Jefferson County High School
Its Establishment and Its Aims
H. L. McCleskey
good many years before the war between the Stats, grounds were secured and
buildings erected for what was for years afterward known as the Fayette
Female Academy. For years after the war it was successfully run under
different managements, but there came a time when the large brick building
was practically tenant less. Years passed on and the County of Jefferson
came into possession of the property. Men interested in higher education
for the youth of Jefferson County were successful In having the
Legislature of Mississippi, at the session of 1898, pass an act
establishing The Jefferson County High School, to be domiciled in the
historic old buildings of the erstwhile Fayette Female Academy, and
authorizing the county to levy tax sufficient to support the school as an
institution of higher education and to keep the buildings in good repair.
The Board of Supervisors of the County made the necessary levy, appointed
a Board of Trustees to have complete management of the school, and the
first session opened in September, 1898. with Prof. W. J. Taylor,
superintendent, at the head Of a good faculty. He remained at the head of
the school for three years, and was succeeded by Wm. A. Barrett. the
latter holding for only one session and being succeeded by Prof. Jas. W.
Bell, who resigned at the end of one session to accept a chair in the
University of Mississippi.
sixth session opened Sept.. 14, 1903, with H. L. McCleskey as
superintendent assisted by a splendid corps of teachers as follows: Mrs.
Mary A. Newman, Mathematics and History. Miss Annie E. Turner, English
and Geography. Miss Kate Mayhew, Hall teacher. Miss Anabel McIntosh,
Primary. Mrs. Pearle C. Jenkins, Instrumental Music.
owing to the generosity of the county, there were added in December, 1903,
Miss Susie Richmond, Bookkeeping, Stenography, Typewriting; and Miss
Bessie J. Braden, Elocution. At the Annual Meeting of the Trustees in
April last, all of the above teachers were elected to serve another
foregoing account it would appear that this school is, in its
establishment and position, different from other schools of like grade.
This is true; there being, so far as I know, no other county that
maintains a high school, certainly not another one in Mississippi.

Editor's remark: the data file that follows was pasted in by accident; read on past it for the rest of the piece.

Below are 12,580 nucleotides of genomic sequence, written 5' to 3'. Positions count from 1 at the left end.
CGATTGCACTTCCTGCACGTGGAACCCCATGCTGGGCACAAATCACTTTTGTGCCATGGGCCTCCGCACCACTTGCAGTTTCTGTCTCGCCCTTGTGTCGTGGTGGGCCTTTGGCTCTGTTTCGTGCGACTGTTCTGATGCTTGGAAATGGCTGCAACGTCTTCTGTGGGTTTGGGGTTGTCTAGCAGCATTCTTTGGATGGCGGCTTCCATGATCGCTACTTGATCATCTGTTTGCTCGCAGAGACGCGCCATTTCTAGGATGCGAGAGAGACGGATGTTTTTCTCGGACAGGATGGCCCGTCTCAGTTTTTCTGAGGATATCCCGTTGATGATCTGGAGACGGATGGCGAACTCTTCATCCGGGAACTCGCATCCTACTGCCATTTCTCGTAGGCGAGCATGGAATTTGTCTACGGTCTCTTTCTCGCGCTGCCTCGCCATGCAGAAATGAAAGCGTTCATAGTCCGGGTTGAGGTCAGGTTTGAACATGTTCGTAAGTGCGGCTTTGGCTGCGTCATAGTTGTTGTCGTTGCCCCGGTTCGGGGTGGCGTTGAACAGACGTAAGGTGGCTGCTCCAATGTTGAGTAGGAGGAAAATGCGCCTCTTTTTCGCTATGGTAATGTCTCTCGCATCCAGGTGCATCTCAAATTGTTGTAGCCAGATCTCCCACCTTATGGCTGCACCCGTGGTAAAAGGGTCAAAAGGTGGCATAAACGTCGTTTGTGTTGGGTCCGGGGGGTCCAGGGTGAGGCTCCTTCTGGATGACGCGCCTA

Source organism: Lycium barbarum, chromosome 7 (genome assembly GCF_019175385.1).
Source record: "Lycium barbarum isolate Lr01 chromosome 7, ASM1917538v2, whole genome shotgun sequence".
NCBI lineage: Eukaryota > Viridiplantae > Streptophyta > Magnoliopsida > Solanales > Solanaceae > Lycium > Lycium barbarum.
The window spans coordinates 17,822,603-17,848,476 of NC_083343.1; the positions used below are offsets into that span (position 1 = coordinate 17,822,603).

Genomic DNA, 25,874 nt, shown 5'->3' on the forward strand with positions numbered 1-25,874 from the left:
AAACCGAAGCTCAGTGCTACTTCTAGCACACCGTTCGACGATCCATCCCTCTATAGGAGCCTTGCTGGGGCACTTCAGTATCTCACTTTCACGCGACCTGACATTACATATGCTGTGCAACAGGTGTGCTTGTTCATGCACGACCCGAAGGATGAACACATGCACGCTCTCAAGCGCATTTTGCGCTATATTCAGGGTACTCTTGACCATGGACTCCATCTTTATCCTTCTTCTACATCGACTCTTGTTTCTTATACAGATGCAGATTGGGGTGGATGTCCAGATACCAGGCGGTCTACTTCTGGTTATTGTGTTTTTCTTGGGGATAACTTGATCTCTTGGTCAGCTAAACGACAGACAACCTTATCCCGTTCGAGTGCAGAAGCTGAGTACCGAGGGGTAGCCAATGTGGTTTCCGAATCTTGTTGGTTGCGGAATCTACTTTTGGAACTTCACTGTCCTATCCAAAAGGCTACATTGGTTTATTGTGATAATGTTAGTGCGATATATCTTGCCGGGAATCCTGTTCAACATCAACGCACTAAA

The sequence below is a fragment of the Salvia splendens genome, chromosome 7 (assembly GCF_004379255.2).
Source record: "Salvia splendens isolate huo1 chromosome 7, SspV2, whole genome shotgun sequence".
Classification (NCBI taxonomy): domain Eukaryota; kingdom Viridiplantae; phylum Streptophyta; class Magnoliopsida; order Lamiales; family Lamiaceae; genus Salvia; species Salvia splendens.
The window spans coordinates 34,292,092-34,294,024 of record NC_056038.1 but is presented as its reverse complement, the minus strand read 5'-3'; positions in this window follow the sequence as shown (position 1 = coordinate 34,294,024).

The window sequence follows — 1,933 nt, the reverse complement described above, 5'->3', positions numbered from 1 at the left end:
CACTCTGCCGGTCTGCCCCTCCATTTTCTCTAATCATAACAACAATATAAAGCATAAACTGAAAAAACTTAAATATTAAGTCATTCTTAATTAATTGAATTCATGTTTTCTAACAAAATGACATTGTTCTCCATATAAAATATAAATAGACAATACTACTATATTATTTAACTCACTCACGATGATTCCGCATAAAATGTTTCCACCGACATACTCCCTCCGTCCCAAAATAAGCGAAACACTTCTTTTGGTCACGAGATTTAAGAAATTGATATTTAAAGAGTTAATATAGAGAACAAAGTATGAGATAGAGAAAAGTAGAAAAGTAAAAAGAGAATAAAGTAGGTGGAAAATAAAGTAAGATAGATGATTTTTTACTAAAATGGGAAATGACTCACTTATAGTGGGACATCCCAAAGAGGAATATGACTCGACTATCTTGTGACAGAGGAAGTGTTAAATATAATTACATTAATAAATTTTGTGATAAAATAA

of the institution are to be the head of educational movements in
Jefferson County, to give a course of instruction that will prepare one
for life and its practical duties, and to prepare for the universities
those who want to pursue their studies further.
this the school is becoming articulated with all the schools in the county
by having them conform as much as possible to its grading, so that the
pupils from those schools may enter the High School here without loss of
time or grades. This is being done by the hearty co-operation of our
County Superintendent of Education, and by the various teachers of the
county working through the Jefferson County Teachers’ Association.
course of study is advanced and thorough enough to prepare pupils for the
active duties of life or for entrance into the University of Mississippi
or Tulane University of Louisiana with out further examination.
these advantages are free to the children of Jefferson County. They have
to pay a moderate rate for board in the dormitory or in town, but outside
of this, their expense is no more than it would be at home. The school is
growing in popularity, as is shown by the splendid enrollment this year -
181. This is 30 more than were enrolled last year.
school is not now supported entirely by the county, as it was originally,
but by a tax on a separate school district, which includes the territory
surrounding Fayette; this tax being supplemented by liberal appropriations
by the county for repairs and for the support of special branches of work
in the school.
high proper consists of three grades— eighth, ninth and tenth. The Course
of study completes Elementary Physics, - Higher Algebra, through
Quadratics, four books of Caesar, three. Orations of Cicero, General
History, Plane and Solid Geometry, Physical Geography, Rhetoric, and does
a great deal of work in the English Classics, and a course in Botany is
projected for next session. The following letter is indicative of the
schools high standing:
The Tulane University of
New Orleans, 21st
Mr. H. L. McCleskey,
Jefferson County High
My Dear Sir:
accept my sincere thanks for your kindness in sending the list of the
graduating class of the Jefferson County High School, which was received
some time ago.
Graduates of the Jefferson County High School, as one of our affiliated
schools, are admitted to our freshman class without examination. I am
enclosing a few certificates to be used. This certificate, signed by you,
and certifying that the student has followed the course of study and
passed successfully the required examinations, will entitle such student
to admission to the appropriate course in our College of Arts and Sciences
or of Technology without further examination.
On pp. 101,
102 of the catalog sent you a few days ago, will be found the regulations
relative to Honor Scholarships. One such scholarship is open to the
graduates of Jefferson County High School present session.
hope that we will have one or more representatives from the Jefferson
County High School next session.
Trusting that you have
had a successful year, I am very truly yours,
Edwin A. Alderman,